What is Pakistan’s homemade cable car system?

Pakistani's sit on a makeshift cable car to cross a river to get to their home in 2007
Image caption,There are many different designs of the makeshift cable cars (file image from 2007)

By Farhat Javed in Islamabad & Antoinette Radford in London

BBC News

Eight people, including children, were left stranded in a cable car dangling above a ravine in Pakistan’s north-western Khyber Pakhtunkhwa province on Tuesday.

Footage of the chair lift, dangling precariously at 274m (900ft) above ground, is the stuff of nightmares for many.

But makeshift cable cars are widely used in eastern Mansehra and Pakistan-administered Kashmir, and stretch all the way up to Pakistan-administered Gilgit-Baltistan in the north.

With little infrastructure in the area and long-distances between facilities like schools – the cable cars, often thrown together with scrap metal – are born from necessity.

They are built by local communities – mostly illegally, because it is cheaper and there is no alternative infrastructure.

Sometimes they are made of the upper body of a pick-up truck. For example, a Suzuki may be converted into a large cabin used to transport people and cattle. They are then attached to the cable – which can also be scrap iron – using ropes.

Though dangerous, people often use them to cross rivers and to shorten the distance needed to travel between valleys in the mountains.

In Allai – the mountainous area where the group were trapped on Tuesday – there is no road infrastructure or basic facilities.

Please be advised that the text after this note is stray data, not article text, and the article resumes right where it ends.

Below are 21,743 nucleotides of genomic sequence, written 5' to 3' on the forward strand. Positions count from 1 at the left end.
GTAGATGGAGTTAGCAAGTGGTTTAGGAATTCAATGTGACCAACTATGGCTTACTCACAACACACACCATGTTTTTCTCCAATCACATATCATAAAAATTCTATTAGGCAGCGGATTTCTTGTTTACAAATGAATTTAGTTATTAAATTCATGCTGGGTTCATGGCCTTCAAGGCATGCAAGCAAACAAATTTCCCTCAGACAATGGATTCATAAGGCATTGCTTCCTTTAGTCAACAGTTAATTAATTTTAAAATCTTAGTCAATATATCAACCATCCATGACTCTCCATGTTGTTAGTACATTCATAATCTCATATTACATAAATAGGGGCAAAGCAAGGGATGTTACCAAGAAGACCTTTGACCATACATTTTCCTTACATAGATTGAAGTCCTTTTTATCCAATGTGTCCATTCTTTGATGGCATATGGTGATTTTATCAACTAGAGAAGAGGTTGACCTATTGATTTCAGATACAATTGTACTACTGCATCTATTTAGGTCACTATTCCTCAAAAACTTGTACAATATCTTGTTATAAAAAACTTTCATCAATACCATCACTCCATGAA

As a result, a local resident obtained permission from the city administration to build the cable car, police confirmed to BBC News.

Known to locals as “Dolly”, it links the village of Jangri to Batangi, where the local school is located.

What would usually be a two-hour walk was reduced to just four minutes in the cable car.

Police said they checked the lift every month, however BBC News has been unable to independently verify this.

Army soldier slings down from a helicopter during a rescue mission to recover students stuck in a chairlift in Pashto village of mountainous Khyber Pakhtunkhwa province, on August 22, 2023
Image caption,Strong winds made the rescue particularly difficult, as army soldiers dangled from helicopters, trying to reach those trapped in the cable car

The affordability of the Allai cable car also makes it an attractive mode of transport.

It costs far less than road travel, and while the fare varies depending on the distance being travelled, it begins from as little as 20 PKR (£0.053; $0.067).

One local, Mohabbat Shah, said residents were willing to take the risk with the cable cars. Since there had been no problems with these particular cars before, they were a good option for people trying to move around the region.

“We pay only 10 rupees per person on a one way trip. If we book a cab, this will cost up to 2000 rupees (£18.91; $24.09)”, he told the BBC.

While this particular cable car had not yet encountered any challenges, others across Pakistan have.

In 2017, an illegal car crashed in Murree, Punjab, killing 11 passengers as it plummeted into a ravine.

And last December, local media reported that 12 children had to be rescued after a rope snapped in Abbottabad, Khyber Pakhtunkhwa. Those children were on their way to school, and were stranded 61m over a river until they could be rescued.

Following Tuesday’s incident, Pakistan’s caretaker http://sayurkole.com Prime Minister Anwaar ul Haq Kakar ordered “safety inspections of all such private chairlifts to ensure that they are safe to operate and use.”

But without significant investments into new infrastructure, the lifts will continue to be the main mode of transport for most people in the mountainous region.

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